In husband’s trial, judge allows evidence from slain wife's Fitbit

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A Connecticut judge ruled Monday that prosecutors can introduce evidence from a slain woman’s Fitbit that is inconsistent with her husband’s story about a masked intruder shooting her in the head.

Judge Julia Dewey of Rockville allowed the evidence in the upcoming trial of Richard Dabate after hearing from an expert on the accuracy of Fitbits. Dabate is charged with the December 2015 killing of his wife, Connie. The Hartford Courant and the Journal Inquirer have coverage.

Police say the Fitbit continued to show physical activity by Connie Dabate for almost an hour after her husband claimed that the intruder had shot her.

Dabate had claimed that he returned home the morning of the killing after receiving an alert that his home alarm had been activated, according to prior coverage of the case. He says he confronted an intruder at about 9 a.m., and his wife was killed when she returned home from an exercise class during the confrontation.

Connie Dabate’s Fitbit indicated that she returned home at 9:23 a.m., and her Facebook feed showed that she was posting videos from there after her arrival, according to prior coverage. The Fitbit worn on her hip showed movement by Connie Dabate up until about 10:05 a.m.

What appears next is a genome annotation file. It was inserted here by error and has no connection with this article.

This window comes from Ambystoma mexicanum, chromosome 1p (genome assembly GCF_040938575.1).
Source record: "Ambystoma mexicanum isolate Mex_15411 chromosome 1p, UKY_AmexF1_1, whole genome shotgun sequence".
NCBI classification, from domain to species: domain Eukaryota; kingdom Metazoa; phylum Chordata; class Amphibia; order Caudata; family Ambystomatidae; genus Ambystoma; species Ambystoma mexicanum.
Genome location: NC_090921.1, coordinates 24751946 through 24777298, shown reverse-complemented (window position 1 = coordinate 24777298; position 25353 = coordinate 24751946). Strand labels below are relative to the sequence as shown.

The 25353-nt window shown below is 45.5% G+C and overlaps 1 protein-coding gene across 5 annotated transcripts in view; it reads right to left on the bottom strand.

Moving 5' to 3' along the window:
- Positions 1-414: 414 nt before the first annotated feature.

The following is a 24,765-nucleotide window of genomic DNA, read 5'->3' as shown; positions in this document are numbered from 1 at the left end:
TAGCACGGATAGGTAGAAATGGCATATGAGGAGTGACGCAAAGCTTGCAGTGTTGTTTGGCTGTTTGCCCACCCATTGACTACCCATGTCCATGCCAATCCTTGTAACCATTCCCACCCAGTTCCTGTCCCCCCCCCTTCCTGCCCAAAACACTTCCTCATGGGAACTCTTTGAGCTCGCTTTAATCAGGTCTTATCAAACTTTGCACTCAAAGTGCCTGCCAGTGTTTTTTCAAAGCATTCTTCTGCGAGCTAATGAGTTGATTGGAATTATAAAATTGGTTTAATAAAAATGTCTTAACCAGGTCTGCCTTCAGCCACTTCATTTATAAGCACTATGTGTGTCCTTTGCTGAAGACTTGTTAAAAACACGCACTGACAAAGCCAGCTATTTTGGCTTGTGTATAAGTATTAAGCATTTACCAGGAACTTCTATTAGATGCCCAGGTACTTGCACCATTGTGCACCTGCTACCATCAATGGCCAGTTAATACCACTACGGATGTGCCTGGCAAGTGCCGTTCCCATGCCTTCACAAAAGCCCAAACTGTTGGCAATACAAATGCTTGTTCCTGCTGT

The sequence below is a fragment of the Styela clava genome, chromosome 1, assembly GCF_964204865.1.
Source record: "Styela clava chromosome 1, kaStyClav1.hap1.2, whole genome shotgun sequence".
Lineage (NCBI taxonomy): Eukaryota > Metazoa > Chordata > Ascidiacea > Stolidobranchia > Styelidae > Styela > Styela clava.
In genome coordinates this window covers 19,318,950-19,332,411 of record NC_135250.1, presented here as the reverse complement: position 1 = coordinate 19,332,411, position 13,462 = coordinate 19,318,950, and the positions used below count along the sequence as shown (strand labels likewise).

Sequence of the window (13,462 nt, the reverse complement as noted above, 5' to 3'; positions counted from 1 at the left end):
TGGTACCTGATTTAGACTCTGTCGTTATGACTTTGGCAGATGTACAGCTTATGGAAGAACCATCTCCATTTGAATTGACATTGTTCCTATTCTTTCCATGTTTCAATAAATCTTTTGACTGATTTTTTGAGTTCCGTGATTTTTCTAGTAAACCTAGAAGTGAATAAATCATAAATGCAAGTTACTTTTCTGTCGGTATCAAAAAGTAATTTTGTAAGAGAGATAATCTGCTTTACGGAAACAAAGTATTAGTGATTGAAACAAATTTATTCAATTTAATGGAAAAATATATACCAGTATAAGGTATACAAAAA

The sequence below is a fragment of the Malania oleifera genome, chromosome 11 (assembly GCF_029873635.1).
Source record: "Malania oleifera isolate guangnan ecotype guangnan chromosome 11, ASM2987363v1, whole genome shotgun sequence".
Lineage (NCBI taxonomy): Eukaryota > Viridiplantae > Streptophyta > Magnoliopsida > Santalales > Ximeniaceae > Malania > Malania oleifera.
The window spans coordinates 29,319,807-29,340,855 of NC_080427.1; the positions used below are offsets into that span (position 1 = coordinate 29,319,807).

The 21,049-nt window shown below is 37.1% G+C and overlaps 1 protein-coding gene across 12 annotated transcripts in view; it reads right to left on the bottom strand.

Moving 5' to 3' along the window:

Dewey ruled after hearing from a professor at Columbia University Medical Center who has studied the accuracy of Fitbits. The professor said his study found that Fitbits, when worn on a person’s hip, accurately detect movement 98% of the time. He acknowledged, however, that the error rate is higher in real-world conditions.

Dewey said she would allow the evidence, and jurors could weigh its accuracy.

Dewey also allowed prosecutors to introduce evidence that dogs did not detect the scent of a third person outside the home.

Dewey will consider whether to exclude the Facebook evidence next month.

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